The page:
What is RAID?
RAID is a virtualization technology used to combine multiple independent or inexpensive disk drives into one or more logical units for data security, performance improvements, or both.
It uses three different techniques combined with a physical dock for the drives to save data across multiple drives, clone the main drive in real-time, and check for data integrity.
The three techniques are called:
- Data striping
- Disk mirroring
Data striping is the process of writing file contents split up on multiple drives within the RAID array. Striping can help with read/write speeds and overall performance.
Disk mirroring creates an exact copy of a drive-in real-time, meaning every change is made to both the original drive and the clone. Disk mirroring provides data security by creating an exact clone of the main drive as long as each drive in the array has the same or more storage capacity than the cloned drive.
Parity is a simple error detection code used to check data integrity.
RAID arrays use either one or more of these techniques to increase performance or provide data redundancy. The different RAID arrays are called RAID levels.
Here is a list of RAID levels:
- RAID 0: Data striping with no disk mirroring or parity.
- RAID 1: Disk mirroring with no parity or striping.
- RAID 2: Bit-level data striping that uses Hamming-code parity.
- RAID 3: Byte-level data striping with dedicated parity.
- RAID 4: Block-level striping with dedicated parity.
- RAID 5: Block-level striping with distributed parity.
- RAID 6: Block-level striping with double distributed parity.
- RAID 10: Combination of data striping (RAID 0) and disk mirroring(RAID 1).
This is not an all-inclusive list of RAID levels, but it should give you a general understanding of the differences between RAID levels. Some RAID levels require specific hardware and are made for specific purposes.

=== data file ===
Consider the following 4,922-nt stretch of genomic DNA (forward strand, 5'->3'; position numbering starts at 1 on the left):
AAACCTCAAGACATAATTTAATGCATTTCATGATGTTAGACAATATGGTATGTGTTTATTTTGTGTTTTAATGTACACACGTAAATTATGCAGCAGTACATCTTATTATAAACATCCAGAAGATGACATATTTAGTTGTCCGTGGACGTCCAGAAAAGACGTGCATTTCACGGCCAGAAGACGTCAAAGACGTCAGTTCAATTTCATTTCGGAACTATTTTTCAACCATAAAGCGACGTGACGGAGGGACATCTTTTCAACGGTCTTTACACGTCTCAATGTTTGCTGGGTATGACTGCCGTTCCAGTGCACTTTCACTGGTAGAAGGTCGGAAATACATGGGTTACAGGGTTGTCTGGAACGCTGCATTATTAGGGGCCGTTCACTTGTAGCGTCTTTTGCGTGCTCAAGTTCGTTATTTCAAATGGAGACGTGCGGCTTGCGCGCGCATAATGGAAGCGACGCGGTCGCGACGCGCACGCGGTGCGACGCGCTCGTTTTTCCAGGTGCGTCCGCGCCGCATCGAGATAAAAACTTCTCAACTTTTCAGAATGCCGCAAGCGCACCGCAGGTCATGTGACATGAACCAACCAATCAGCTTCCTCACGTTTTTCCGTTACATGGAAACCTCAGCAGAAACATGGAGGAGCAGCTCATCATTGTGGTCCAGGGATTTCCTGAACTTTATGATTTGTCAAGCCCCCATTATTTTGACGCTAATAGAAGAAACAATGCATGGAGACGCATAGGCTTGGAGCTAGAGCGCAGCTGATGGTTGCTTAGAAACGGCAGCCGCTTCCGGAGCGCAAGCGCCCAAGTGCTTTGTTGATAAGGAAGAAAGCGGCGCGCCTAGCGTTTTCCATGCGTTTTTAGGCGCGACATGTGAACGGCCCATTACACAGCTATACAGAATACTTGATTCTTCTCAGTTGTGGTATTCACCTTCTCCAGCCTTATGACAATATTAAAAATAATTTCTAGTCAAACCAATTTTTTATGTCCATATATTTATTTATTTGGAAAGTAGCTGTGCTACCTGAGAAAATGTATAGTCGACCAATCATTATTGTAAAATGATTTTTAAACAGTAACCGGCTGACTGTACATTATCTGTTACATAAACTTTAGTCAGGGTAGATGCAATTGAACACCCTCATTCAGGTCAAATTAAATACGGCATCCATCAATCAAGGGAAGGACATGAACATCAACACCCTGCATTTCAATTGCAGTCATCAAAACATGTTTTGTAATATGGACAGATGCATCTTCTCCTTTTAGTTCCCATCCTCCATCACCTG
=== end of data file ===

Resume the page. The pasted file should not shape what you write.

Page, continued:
What is RAID 5?
RAID 5 is a more secure version of RAID 0 that requires a minimum of three hard drives. It uses block-level striping with distributed parity. That means it saves data across multiple hard drives in larger sections than bit-level or byte-level striping. The parity code is distributed across the drives along with the file contents.
RAID 5 is used to increase operation speed by using multiple drives’ throughput to increase read and write speeds. Overall performance can be increased by adding more disks, but the price will increase with it.
What is RAID 10?
RAID 10 is a combination of RAID 1 and RAID 0. For this reason, it is sometimes referred to as RAID 1+0 or RAID 1&0. That means it performs disk striping and disk mirroring.
To set up a RAID 10 array, you’ll need at least four hard drives. First, you’ll need to create two RAID 1 mirrored volumes. Then, you’ll use these mirrored volumes as to the RAID 0 striped volumes. The result is that data is broken into stripes and written across two different drives which increases the drive performance against a single independent disk. Then, those striped volumes are cloned in real-time to the mirrored volumes. This allows the user to get the overall performance advantages of a RAID 0 array along with the security of storage redundancy.